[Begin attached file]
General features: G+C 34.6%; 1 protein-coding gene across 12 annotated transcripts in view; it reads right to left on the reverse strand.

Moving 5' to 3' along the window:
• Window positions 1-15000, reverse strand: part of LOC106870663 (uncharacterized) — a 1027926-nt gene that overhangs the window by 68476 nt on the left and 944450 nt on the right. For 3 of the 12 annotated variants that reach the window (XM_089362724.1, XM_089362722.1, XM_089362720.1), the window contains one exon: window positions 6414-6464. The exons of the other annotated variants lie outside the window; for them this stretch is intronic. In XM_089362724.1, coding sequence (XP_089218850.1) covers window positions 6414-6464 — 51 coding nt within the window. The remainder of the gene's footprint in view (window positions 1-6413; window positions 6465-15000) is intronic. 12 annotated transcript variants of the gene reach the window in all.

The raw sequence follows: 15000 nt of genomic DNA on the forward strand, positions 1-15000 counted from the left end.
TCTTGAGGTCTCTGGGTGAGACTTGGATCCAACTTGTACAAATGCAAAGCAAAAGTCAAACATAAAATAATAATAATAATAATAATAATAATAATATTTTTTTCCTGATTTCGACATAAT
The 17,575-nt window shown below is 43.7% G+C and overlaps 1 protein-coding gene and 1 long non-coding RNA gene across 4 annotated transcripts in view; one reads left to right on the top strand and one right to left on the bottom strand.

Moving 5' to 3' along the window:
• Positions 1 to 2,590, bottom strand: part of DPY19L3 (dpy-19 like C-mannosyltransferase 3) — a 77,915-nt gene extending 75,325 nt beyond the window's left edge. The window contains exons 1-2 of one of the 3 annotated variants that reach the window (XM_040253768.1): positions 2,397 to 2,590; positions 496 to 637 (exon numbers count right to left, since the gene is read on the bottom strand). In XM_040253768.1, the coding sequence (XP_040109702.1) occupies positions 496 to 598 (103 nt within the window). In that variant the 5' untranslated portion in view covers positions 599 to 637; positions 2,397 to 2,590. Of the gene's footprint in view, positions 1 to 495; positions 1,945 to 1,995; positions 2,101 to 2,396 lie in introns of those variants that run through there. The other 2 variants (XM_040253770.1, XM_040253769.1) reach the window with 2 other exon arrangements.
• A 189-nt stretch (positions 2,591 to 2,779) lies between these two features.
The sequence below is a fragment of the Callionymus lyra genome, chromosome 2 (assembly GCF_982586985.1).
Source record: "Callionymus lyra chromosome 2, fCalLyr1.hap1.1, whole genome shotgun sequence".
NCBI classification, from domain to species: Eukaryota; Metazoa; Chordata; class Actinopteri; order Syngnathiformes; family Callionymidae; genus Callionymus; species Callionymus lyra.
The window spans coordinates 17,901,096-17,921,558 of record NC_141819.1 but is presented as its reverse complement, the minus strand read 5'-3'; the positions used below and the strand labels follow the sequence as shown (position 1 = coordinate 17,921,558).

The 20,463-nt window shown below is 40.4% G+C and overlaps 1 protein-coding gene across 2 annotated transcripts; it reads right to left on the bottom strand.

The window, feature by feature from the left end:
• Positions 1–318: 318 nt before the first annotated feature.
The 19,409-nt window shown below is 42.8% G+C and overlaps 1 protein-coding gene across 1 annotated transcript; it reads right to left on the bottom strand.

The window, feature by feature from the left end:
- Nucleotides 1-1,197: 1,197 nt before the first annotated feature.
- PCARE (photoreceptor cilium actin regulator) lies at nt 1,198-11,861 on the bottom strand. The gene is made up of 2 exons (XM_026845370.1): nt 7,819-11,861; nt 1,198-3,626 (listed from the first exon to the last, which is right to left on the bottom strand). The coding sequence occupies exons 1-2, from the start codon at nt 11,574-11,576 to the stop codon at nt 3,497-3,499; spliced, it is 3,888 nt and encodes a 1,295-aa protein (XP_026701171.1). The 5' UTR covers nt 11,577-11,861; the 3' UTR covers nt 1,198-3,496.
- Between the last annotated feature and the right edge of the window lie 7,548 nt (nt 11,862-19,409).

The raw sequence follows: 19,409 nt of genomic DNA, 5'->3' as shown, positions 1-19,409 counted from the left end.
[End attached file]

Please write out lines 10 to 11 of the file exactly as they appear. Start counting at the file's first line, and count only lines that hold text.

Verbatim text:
The sequence below is a fragment of the Callionymus lyra genome, chromosome 2 (assembly GCF_982586985.1).
Source record: "Callionymus lyra chromosome 2, fCalLyr1.hap1.1, whole genome shotgun sequence".